La Palma eruption – 19th September 2021
At 15:12 local time, a basaltic fissure eruption began, with the coordinates of the first emission point being 28º36’N, 17º52’W. The eruption has shown phreatomagmatic pulses, especially during the first few hours, characterised by ash-and-steam-rich plumes, which reached heights of 1500-3000 m, although predominantly shows a typical strombolian mechanism. Initial estimates indicate the SO2 emissions from the activity could be between 6,000-9,000 tons per day. Up to seven vents opened up along two 100 m long fissures, orientated parallel to each other along a roughly NS axis. Lava flows from the eruption travelled west towards the coast and have begun to affect properties. Prior to the start of the eruption, a volcanic tremor signal was identified across all seismic stations, and deformation reached a cumulative vertical inflation of 19 cm. The rate of deformation prior to the eruption starting was raised relative to previous days.
The volcano traffic light system was moved to red with the commencement of the eruption but remained at yellow up until that point. In the early hours of Sunday morning, the seismicity reached its maximum since the start of the swarm, which prompted the pre-emptive evacuation of people with reduced mobility from the villages of Las Manchas de Abajo, Jedey, San Nicolás, El Paraíso, El Charco, La Bombilla, El Remo and Puerto Naos. When the eruption began, the immediate evacuation of around 5000 people in nearby towns was ordered, and an exclusion zone of 2 km around the emission centres and a 2 km maritime exclusion zone have been set up. The emission centres have opened up in an unpopulated area, and so far there have been no reported human casualties from the eruption.
In accordance with the ongoing eruption and red traffic light, PEVOLCA has issued the following advice to the affected population:
“Recommendations include closing all exterior windows and doors, lowering blinds, and shutting off water, gas, and electricity supplies.
Carry in a backpack your documentation and medicines for daily use, mobile phone and its charger, battery-powered radio, flashlight, clothes for about three days. Only use telephones for what is strictly necessary
Go to the established meeting points and if you have to go to a shelter, go to the affiliation points.
The red traffic light also provides indications to protect against falling ash. Do not go near the volcano or the lava flows for any reason.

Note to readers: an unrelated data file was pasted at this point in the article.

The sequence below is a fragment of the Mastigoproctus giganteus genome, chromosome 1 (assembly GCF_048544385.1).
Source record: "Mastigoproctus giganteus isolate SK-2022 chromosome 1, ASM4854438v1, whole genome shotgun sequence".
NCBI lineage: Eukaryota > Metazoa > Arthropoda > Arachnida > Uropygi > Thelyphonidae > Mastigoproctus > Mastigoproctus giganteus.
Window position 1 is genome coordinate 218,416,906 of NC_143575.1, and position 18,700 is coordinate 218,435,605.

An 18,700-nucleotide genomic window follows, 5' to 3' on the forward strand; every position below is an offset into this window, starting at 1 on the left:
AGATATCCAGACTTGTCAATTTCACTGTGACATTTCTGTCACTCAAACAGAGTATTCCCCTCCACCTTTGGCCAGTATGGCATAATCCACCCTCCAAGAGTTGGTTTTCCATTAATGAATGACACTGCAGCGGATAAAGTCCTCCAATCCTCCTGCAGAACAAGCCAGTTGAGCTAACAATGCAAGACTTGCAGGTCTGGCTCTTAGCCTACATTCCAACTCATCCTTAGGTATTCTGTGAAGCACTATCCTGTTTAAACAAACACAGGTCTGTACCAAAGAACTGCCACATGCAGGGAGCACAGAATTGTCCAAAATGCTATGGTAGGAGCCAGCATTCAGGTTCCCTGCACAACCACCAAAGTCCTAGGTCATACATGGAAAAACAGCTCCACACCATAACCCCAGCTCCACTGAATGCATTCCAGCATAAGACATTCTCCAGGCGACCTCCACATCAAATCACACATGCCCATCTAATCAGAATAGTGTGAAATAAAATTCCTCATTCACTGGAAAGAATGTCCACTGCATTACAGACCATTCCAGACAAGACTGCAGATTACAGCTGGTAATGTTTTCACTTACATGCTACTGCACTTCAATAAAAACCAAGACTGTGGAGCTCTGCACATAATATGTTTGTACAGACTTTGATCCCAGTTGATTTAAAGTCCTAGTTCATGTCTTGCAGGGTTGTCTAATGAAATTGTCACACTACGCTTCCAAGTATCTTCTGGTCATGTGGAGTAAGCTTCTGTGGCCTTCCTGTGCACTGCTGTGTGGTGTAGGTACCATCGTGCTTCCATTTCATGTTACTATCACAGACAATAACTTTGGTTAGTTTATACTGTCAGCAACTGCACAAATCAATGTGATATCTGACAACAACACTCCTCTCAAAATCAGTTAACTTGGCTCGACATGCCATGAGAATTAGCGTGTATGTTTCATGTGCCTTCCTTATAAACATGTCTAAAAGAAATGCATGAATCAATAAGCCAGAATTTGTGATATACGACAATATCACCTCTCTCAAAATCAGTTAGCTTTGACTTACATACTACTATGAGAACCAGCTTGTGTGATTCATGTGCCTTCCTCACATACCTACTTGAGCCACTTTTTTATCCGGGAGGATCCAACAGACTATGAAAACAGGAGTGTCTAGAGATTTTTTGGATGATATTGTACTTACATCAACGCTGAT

In this sense, they must remain in their homes until they have settled, unless there is danger of the roof collapsing.
Avoid going out and if you do, cover your nose and mouth with a mask to avoid inhaling the ashes directly. Protect your eyes with goggles, wear glasses instead of contact lenses, or place a damp cloth over your mouth. Avoid exercising outdoors.
When ash is falling, close doors, windows and all ventilation in the house (fireplaces, heating, air conditioners, etc.). Remove accumulated ash from flat roofs and rain gutters and keep water tanks and cisterns covered.
Ash must be prevented from coming into contact with food. Wash fruits and vegetables well and do not eat food outdoors.
The accumulated ash must be collected in plastic bags, deposited in containers and avoid throwing it into the public sewer.
While the phenomenon lasts, avoid driving. If you have to, use extreme caution and do not exceed 40 km / h.
Volcanic ash consists of very fine fragments that can cause injury to the respiratory tract, eyes and open wounds, as well as irritation to the skin.
Keep vehicle engines off. Driving can kick up ash, engines can clog, and vehicles can break down.
In the case of feeling an earthquake inside a house, take cover under a door frame or a solid piece of furniture, such as a table, and stand away from windows. Do not use the elevator. If you have to leave your house, disconnect water, electricity and gas.
If you are outside, stay away from tall buildings, utility poles, billboards, etc. and so you are close to the sea, stay away from the shore.
Remember that 1-1-2 is a telephone number of the Canary Islands Government only for emergencies, if you want some kind of general information about the situation you should call 012 or find out through the media.”
Sources: Government of the Canary Islands, PEVOLCA, Involcan, IGN, DSN, Cabildo La Palma, 112 Canarias, Tolouse VAAC
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